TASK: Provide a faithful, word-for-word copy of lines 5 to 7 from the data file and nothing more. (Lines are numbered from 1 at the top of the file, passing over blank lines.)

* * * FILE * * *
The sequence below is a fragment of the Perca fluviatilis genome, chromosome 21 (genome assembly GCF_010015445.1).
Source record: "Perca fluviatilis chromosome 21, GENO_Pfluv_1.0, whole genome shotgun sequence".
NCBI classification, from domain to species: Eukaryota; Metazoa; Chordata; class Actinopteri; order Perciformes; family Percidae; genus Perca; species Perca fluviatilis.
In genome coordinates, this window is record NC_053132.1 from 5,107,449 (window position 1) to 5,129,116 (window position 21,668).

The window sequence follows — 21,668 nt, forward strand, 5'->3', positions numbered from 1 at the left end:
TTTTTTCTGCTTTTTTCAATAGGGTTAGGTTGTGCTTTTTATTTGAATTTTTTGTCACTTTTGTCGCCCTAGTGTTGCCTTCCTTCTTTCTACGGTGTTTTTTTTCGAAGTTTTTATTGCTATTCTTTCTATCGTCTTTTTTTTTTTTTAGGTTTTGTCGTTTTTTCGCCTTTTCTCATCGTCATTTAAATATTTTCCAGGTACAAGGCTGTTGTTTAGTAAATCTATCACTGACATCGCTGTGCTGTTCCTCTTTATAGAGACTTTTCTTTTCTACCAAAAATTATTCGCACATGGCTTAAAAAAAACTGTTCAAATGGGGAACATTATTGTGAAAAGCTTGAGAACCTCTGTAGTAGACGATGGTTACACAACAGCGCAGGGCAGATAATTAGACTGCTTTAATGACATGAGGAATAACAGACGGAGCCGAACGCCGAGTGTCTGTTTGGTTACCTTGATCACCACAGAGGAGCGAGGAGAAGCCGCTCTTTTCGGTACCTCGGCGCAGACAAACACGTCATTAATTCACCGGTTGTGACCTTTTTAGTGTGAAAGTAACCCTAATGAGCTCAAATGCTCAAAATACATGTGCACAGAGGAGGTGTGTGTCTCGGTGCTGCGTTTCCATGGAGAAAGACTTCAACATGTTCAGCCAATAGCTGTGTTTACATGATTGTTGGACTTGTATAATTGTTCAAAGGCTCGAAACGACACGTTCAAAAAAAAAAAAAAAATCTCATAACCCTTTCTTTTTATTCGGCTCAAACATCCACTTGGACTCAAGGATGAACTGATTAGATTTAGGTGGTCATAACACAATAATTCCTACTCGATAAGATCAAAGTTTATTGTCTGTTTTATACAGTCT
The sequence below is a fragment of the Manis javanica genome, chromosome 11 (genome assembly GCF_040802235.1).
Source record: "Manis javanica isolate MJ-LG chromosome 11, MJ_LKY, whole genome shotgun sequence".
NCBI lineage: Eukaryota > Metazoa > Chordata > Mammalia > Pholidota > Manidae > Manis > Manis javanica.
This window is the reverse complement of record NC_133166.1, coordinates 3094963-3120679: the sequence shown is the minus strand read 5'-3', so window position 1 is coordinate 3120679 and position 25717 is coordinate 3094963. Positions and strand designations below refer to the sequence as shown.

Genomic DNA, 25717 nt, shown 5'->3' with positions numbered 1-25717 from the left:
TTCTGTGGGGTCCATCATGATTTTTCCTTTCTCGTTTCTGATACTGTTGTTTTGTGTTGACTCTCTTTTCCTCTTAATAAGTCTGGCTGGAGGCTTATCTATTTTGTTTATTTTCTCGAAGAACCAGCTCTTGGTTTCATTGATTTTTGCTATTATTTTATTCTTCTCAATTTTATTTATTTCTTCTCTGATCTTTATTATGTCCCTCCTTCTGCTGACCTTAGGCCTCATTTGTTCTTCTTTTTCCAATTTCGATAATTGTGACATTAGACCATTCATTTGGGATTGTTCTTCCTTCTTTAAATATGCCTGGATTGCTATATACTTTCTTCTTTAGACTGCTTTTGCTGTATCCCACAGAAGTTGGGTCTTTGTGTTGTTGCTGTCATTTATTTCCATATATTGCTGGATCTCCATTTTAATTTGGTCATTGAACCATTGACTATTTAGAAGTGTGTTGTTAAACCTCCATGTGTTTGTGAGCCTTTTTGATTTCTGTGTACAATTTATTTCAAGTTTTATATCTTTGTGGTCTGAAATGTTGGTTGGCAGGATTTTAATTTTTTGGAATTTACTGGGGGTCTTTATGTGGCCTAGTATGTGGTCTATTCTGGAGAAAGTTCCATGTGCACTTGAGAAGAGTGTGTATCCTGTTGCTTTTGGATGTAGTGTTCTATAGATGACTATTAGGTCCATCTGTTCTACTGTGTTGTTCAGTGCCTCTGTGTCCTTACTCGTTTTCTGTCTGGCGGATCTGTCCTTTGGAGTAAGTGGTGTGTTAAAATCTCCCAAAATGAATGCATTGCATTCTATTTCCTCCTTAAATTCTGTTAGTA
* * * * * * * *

The window sequence follows — 21,668 nt, forward strand, 5'->3', positions numbered from 1 at the left end:
TTTTTTCTGCTTTTTTCAATAGGGTTAGGTTGTGCTTTTTATTTGAATTTTTTGTCACTTTTGTCGCCCTAGTGTTGCCTTCCTTCTTTCTACGGTGTTTTTTTTCGAAGTTTTTATTGCTATTCTTTCTATCGTCTTTTTTTTTTTTTAGGTTTTGTCGTTTTTTCGCCTTTTCTCATCGTCATTTAAATATTTTCCAGGTACAAGGCTGTTGTTTAGTAAATCTATCACTGACATCGCTGTGCTGTTCCTCTTTATAGAGACTTTTCTTTTCTACCAAAAATTATTCGCACATGGCTTAAAAAAAACTGTTCAAATGGGGAACATTATTGTGAAAAGCTTGAGAACCTCTGTAGTAGACGATGGTTACACAACAGCGCAGGGCAGATAATTAGACTGCTTTAATGACATGAGGAATAACAGACGGAGCCGAACGCCGAGTGTCTGTTTGGTTACCTTGATCACCACAGAGGAGCGAGGAGAAGCCGCTCTTTTCGGTACCTCGGCGCAGACAAACACGTCATTAATTCACCGGTTGTGACCTTTTTAGTGTGAAAGTAACCCTAATGAGCTCAAATGCTCAAAATACATGTGCACAGAGGAGGTGTGTGTCTCGGTGCTGCGTTTCCATGGAGAAAGACTTCAACATGTTCAGCCAATAGCTGTGTTTACATGATTGTTGGACTTGTATAATTGTTCAAAGGCTCGAAACGACACGTTCAAAAAAAAAAAAAAAATCTCATAACCCTTTCTTTTTATTCGGCTCAAACATCCACTTGGACTCAAGGATGAACTGATTAGATTTAGGTGGTCATAACACAATAATTCCTACTCGATAAGATCAAAGTTTATTGTCTGTTTTATACAGTCT
The sequence below is a fragment of the Manis javanica genome, chromosome 11 (genome assembly GCF_040802235.1).